Emergency director gives cold safety tips

by Wes Mayer

With temperatures dipping into the teens and single digits earlier this week, there are a few precautions Georgians should remember to take in order to stay safe in cold weather.

“It’s early in the season,” said Jay Jones, Coweta County director of Emergency Management. “We could have another cold snap, but hopefully not any colder than it is now.”

Fortunately, Jones said this week’s cold weather has not been accompanied by any ice or snow storms, but he listed a number of precautions for Cowetans to follow nonetheless. First, he said residents should stay knowledgeable about the weather, and in the case of an emergency, have a plan. Residents should go to www.ready.ga.gov to get information about building a ready kit and how to be prepared for a number of emergency situations.

On top of that, he said residents should be certain to dress in dry layers with gloves and hats if they go outside, and they should not stay outside any longer than possible. If outside, be wary of frozen bodies of water like ponds, especially with small children or animals — although it’s cold, ice won’t support the weight of even a child or animal. Outdoor animals should be brought inside when possible.

Jones also said people going outdoors should be aware of the warning signs of frostbite — extremities gain a white or pale appearance and may lose feeling. Fingers, toes, ears and noses are the most likely to be affected by frostbite. Hyperthermia is worse, and anyone experiencing symptoms of uncontrollable shivering, memory loss, disorientation, incoherence, slurred speech drowsiness and exhaustion should seek medical attention immediately, he said.

Indoors, if using alternate heat sources such as a space heater, homeowners should make sure they are not near flammable items, furniture or carpet. Homeowners should never use an oven or grill as a heat source, only heaters approved for use indoors. Jones said to make sure to check on smoke and carbon monoxide detectors, and homeowners should contact the local fire department if they have any questions.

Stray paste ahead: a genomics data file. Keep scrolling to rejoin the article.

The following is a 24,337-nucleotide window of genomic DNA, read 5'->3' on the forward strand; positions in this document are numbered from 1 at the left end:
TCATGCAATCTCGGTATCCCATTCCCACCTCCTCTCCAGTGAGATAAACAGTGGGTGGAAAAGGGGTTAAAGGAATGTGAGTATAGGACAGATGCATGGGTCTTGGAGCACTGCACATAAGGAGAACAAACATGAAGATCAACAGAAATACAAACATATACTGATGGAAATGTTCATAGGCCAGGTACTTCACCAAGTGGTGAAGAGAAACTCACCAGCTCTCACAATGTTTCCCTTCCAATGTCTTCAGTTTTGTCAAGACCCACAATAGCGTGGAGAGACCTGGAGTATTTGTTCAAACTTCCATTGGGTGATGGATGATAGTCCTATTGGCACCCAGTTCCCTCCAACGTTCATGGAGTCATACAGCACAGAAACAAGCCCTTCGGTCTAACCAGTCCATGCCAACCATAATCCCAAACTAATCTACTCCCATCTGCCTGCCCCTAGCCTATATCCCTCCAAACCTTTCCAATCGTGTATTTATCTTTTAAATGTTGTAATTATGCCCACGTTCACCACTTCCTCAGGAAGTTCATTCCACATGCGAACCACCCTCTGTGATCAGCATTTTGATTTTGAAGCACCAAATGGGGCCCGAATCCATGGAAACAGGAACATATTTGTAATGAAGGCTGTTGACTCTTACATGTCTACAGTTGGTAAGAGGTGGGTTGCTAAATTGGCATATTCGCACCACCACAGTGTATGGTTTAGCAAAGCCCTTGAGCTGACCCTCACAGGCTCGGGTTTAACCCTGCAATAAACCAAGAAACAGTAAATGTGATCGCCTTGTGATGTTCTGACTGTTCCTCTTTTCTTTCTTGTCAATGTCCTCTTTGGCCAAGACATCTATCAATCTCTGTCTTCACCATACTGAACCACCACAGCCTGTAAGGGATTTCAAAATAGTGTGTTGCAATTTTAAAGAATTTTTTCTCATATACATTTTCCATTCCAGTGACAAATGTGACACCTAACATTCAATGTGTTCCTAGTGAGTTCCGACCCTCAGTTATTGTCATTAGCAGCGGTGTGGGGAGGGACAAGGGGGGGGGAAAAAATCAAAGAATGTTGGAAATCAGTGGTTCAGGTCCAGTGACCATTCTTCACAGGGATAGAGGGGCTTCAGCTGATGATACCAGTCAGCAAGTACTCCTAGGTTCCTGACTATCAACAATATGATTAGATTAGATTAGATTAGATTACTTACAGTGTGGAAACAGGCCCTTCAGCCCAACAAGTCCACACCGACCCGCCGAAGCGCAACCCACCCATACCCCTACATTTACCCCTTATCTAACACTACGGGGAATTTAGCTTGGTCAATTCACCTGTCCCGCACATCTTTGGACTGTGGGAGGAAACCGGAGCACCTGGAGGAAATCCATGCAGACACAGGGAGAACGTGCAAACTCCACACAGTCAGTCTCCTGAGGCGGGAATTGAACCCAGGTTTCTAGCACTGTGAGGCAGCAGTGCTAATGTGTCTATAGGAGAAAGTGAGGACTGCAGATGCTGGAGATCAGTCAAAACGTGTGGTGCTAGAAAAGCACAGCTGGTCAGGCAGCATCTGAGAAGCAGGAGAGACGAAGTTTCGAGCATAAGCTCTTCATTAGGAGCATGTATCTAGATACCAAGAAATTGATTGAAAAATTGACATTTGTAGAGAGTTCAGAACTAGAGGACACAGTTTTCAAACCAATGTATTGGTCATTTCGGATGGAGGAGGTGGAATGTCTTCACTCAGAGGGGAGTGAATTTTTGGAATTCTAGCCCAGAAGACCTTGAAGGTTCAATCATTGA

To prevent water pipes from bursting, Jones said homeowners should take the time to wrap exposed pipes with thermal tape. Indoor faucets should be turned on a slow drip, and cabinet doors under sinks should be opened to allow heat to reach indoor pipes to prevent freezing. Jones said homeowners might want to check with their plumbers for advice on protecting their pipes.

Residents should avoid travelling by car in icy conditions, Jones said, but, if necessary, they should prepare for emergencies. This includes keeping a ready kit inside their vehicle with additions like drinking water, an ice scraper, blankets, sand for traction and jumper cables. If stuck, motorists should remain with their vehicles and leave the overhead lights on with the engine running so they can be seen.

Drivers should check their vehicles’ tire pressure and battery, Jones said. In the colder temperatures, drivers should keep their gasoline tanks at least halfway full to prevent their fuel lines from freezing.



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